In the north Albanian village of Bluji, deep in the Dukagjin highlands, women and children do most of the work. Grandmothers scrub laundry on the doorsteps of stone cottages. Young wives--some heavily pregnant--lug pails of water from the communal well along the rutted cart track. Five-year-olds spend long days in the fields tending scrawny livestock.
Bluji's menfolk hold antiquated notions of gender roles, but it's mostly fear that keeps them from showing their faces: This is the land of the blood feud, a centuries-old tradition whose resurgence--since the communists' iron grip was broken three years ago--has forced an estimated 10,000 able-bodied breadwinners out of the labor force and into hiding. Albania's population is about 3 million.
GREATER SHAME. "I want blood for blood," spits Nasi Gjini, polishing the pre-1914 Lee Enfield rifle that has been a constant companion since a neighbor shot dead his only two sons last February after an exchange of drunken insults. For the past 10 months, the assassin, his three brothers, and his father have stayed indoors. While a murderer's male kin are fair targets, to gun them down in their own house would incur even greater shame than the original offense. "Here I am safe," acknowledges the Gjinis' teenage killer, peering through the bars on his living-room window. "But this is no kind of life. Only Allah knows how long I'll have to stay here."
The blood feud evolved as means of meting out summary justice in a wild region that even the Ottoman Turks, Albania's former masters, could never bring to heel. Under the postwar rule of communist dictator Enver Hoxha, the practice was ruthlessly suppressed. Murderers were executed and their families ostracized. With the fall of the regime, old ways quickly returned, although the original aim of damage control has been forgotten. "When I was young," remembers 78-year-old Gezim Lesku, "a man took his revenge. Then, the whitebeards of the village would call both families together and tell them to make peace." These days, he laments, personal grudges quickly become endless free-for-alls.
The circle of violence has thwarted plans that might have raised the hot-tempered subsistence farmers from their desperate poverty and given them more to aim for than their neighbors' brains. When Albania's democratic regime opened its doors for business, some multinationals were quick to come courting the Dukagjin highlanders with hard currency. Leisure giants such as Club Med dreamed of bringing ski lifts and hiking lodges to the area's game-packed Alpine slopes and whitewater rafts to its untamed salmon rivers. "But even if they had found local partners they could trust," says Adnan Rama of the Albanian Tourist Ministry, "there would be no guarantee those partners would be alive the next morning." The prospectors took the point and backed off, taking their dollars and Deutschemarks with them.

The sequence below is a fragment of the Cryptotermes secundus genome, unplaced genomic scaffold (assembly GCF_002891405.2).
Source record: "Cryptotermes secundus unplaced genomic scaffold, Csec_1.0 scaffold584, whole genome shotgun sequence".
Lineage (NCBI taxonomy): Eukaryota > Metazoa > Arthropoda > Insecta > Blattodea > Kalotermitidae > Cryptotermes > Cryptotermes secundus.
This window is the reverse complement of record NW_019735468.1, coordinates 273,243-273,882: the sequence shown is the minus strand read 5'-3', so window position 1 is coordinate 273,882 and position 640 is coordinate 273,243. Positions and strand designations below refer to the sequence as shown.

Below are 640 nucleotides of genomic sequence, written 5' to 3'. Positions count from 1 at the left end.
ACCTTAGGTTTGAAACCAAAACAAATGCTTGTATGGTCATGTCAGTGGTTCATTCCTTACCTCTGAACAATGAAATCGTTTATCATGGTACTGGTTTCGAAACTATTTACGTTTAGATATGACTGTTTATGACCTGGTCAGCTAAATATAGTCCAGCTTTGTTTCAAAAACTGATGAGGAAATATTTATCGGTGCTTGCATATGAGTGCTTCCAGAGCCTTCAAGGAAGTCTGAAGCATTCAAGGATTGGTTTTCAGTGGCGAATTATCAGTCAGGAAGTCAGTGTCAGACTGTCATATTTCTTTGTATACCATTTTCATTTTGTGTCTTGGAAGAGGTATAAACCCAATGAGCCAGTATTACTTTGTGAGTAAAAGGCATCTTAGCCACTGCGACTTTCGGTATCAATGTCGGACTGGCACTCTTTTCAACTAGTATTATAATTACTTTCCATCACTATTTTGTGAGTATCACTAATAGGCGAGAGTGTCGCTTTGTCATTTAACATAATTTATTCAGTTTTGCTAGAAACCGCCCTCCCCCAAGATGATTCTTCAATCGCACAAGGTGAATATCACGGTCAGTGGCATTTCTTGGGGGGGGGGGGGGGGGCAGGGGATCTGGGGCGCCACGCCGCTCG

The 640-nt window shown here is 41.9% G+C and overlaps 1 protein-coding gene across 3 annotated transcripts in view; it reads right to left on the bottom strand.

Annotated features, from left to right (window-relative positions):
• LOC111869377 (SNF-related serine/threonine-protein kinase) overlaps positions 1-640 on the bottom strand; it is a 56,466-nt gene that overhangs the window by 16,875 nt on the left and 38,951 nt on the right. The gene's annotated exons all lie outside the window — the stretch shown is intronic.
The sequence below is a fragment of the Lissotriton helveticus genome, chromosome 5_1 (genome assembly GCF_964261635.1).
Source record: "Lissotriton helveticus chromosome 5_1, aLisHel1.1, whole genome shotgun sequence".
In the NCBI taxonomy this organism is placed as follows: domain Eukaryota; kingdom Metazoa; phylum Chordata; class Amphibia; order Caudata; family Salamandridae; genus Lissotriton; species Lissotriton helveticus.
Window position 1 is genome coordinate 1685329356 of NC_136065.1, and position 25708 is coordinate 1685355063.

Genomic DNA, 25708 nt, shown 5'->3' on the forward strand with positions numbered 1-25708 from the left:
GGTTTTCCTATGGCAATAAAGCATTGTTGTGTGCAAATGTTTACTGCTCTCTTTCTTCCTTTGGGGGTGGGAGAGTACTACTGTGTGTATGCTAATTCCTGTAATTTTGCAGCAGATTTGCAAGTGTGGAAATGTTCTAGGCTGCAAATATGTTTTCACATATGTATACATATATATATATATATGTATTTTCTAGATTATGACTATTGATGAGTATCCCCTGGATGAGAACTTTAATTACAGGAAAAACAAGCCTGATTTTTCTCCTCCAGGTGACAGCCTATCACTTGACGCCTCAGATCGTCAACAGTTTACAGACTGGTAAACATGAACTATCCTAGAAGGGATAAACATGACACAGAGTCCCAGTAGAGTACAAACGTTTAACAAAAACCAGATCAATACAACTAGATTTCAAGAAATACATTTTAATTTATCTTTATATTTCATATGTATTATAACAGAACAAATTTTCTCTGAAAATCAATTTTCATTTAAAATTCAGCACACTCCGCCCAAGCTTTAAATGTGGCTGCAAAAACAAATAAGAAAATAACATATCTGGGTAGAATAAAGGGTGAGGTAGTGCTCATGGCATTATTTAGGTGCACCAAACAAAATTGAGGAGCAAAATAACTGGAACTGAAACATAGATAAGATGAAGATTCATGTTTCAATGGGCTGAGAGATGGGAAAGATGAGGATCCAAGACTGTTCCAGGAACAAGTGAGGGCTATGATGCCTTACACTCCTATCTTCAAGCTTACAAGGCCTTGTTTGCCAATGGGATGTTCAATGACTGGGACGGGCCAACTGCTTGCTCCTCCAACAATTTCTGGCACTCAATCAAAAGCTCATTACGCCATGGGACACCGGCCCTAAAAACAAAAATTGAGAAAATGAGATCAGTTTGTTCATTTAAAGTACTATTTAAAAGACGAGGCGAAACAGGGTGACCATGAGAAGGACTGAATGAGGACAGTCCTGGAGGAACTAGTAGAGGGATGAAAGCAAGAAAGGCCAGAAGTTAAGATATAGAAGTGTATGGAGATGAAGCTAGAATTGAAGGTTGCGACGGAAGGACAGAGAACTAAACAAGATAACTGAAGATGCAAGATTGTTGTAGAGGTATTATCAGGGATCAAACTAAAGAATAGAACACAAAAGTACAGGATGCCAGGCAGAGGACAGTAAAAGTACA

Concrete statistics are hard to come by, but according to Interior Ministry estimates, the Dukagjin district has seen some 350 revenge killings since 1993. But it's no longer a local problem: The hill people are beginning to migrate in search of work, taking their quarrels with them. In Tirana, the capital, police chief Shkelqim Merdani comments: "I'd say around 20% of our murders this year were connected to the feuds."
In a bid to end the madness, Islamic cleric Ndrek Pjetri formed the Missionaries of Reconciliation, a group of holy men dedicated to achieving settlements. Its members act as go-betweens, often persuading the aggrieved party to accept a cash payment in place ef blood. The mullah has even traveled to Turkey and Germany to settle quarrels between expatriate Albanians, and in 1994 successfully petitioned the U.S. Embassy in Tirana to cancel a visa granted to a man who was bound for New York to carry out a killing.
But while the sprightly 68-year-old Pjetri claims to have resolved more than 170 feuds, he says fresh disputes crop up too fast for the pack mules he uses to travel to isolated villages like Bluji. Now, he has applied for a government grant to buy a four-wheel-drive jeep. "They say there isn't the money," he says with a shrug. "I've told them they should see it as investment."